Valencia Rentals Continue To Rise: Housing Less And Less Affordable

Valencia rentals are steadily rising, but substantial increases, according to statistics from Barcelona, have yet to be seen.

Although the local government is attempting to come up with innovative strategies to keep home rental costs from rising, it is failing. This year, Valencia rentals are less reasonable than last year, but this is not a local trend; it is occurring throughout Spain. 

Property rental costs are outpacing average income. According to a recent report released by Idealista, people renting their houses in Valencia province must allocate more of their income this year than they did last year. Families looking to rent outside of the city would need to set aside 32,9% of their household income (up from 31.2 percent last year), while those residing in the capital will need to set aside 30.8 percent of their income (up from 26.2 percent last year). 

Valencia is the most costly of the Community’s three capitals. People in Alicante need to pay 26,8% of their income in rent, whereas those in Castellon must spend 25%. 

Despite the government’s efforts and the announcements of new restrictive property regulations that would further exacerbate the issue, recent data reveals that rental rates are increasing, regardless of anything put in place to stop this. 

However, when compared to the rest of Spain, Valencia remains inexpensive. According to the report, a family in Barcelona would have to set aside 47.6 percent of their household income solely to pay rent, while a family in Madrid would have to set aside 37.8 percent. Barcelona also had the largest price increase, jumping from 31.3 percent to 47.6 percent in only a year. It’s even more concerning to consider that rental rates in Barcelona are regulated by the local government, and that the new Property Law, which is set to take effect, may have the same impact on all other provinces, and it might affect Valencia rentals too.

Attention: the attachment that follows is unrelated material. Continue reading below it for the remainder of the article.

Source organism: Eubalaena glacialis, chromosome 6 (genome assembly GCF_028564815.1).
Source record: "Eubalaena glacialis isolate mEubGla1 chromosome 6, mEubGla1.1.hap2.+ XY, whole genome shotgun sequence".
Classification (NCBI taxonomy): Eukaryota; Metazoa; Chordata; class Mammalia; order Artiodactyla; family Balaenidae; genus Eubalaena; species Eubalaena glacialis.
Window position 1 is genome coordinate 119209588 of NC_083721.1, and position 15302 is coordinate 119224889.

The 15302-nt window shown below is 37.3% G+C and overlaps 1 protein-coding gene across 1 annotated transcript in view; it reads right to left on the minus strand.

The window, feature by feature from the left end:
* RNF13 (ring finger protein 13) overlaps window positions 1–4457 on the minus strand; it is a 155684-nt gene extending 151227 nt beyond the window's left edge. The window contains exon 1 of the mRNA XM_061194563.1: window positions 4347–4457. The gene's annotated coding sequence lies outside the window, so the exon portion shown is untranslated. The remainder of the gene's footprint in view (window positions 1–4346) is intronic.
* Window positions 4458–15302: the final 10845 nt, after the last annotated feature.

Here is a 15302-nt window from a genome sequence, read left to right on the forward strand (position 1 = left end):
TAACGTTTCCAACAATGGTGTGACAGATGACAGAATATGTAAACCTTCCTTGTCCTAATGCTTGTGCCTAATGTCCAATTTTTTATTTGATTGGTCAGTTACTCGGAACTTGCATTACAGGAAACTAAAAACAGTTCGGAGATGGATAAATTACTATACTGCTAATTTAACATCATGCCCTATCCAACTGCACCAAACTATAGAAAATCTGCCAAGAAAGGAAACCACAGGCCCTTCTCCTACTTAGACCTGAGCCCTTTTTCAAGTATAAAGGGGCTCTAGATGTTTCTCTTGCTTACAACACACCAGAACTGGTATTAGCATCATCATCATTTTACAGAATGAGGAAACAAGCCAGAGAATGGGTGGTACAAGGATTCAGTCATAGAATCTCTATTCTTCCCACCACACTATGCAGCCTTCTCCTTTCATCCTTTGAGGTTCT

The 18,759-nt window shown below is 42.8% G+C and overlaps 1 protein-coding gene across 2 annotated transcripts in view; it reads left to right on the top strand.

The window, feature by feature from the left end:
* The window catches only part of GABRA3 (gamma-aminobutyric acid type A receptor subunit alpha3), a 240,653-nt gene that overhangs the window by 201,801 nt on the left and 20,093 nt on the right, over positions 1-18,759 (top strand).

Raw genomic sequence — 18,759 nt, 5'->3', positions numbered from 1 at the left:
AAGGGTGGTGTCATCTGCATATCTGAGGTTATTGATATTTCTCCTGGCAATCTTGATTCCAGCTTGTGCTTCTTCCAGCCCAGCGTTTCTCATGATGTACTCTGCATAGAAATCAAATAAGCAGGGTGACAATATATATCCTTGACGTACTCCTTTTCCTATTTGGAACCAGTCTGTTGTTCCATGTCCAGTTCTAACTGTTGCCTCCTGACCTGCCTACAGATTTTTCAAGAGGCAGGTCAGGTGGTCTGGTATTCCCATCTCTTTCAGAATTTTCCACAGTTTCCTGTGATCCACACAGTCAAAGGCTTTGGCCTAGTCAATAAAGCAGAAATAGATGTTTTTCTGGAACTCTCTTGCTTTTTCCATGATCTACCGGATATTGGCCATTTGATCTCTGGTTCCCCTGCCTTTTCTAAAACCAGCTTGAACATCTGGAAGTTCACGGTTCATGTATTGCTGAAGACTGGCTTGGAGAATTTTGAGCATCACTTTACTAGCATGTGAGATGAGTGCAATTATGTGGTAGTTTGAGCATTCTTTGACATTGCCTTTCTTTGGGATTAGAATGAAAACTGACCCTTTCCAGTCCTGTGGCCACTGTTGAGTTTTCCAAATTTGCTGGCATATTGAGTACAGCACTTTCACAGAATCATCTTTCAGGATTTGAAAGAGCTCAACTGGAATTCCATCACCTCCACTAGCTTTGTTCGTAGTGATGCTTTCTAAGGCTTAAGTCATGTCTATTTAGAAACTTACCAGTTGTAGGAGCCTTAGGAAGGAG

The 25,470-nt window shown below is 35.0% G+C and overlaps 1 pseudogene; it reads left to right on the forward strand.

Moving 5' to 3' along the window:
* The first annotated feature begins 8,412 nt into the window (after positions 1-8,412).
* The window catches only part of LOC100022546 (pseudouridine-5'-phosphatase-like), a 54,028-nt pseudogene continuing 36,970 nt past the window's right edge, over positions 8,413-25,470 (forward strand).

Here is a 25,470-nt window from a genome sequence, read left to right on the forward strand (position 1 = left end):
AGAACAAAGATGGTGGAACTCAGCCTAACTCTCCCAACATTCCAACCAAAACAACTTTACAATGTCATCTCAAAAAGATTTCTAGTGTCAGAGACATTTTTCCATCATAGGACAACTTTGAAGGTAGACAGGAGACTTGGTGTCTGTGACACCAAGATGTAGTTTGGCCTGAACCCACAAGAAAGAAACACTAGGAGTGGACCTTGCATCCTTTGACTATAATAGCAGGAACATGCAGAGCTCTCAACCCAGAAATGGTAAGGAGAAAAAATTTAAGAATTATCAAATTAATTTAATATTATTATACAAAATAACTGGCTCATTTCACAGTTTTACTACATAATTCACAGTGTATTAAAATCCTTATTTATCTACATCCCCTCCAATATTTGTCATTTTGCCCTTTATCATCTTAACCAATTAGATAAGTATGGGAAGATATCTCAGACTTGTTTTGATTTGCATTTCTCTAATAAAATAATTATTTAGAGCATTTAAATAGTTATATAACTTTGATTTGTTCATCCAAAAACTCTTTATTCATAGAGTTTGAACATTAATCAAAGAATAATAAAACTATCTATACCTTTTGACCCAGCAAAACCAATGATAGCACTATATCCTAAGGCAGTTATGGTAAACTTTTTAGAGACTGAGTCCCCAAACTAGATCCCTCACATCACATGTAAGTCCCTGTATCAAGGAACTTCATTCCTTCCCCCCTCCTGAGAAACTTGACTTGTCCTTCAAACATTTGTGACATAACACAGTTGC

With 47.6 percent, Barcelona tops the list of the most costly provincial capitals in terms of household income, followed by Bilbao (38.4%), Madrid (37.8%), San Sebastián (35.5%), Vitoria (34.4%), Segovia (33.9%), and Las Palmas de Gran Canaria (33.9%). (33.9 percent ). Valencia is still not among the “top ten” most expensive capitals in Spain.

The lowest effort rate, on the other hand, is found in Ourense (20.5%), Lugo (21.2%), Ciudad Real (22.3%), Pontevedra (22.6%), Cáceres (22, 6%), Toledo (22.7%) and Albacete (22.7%).

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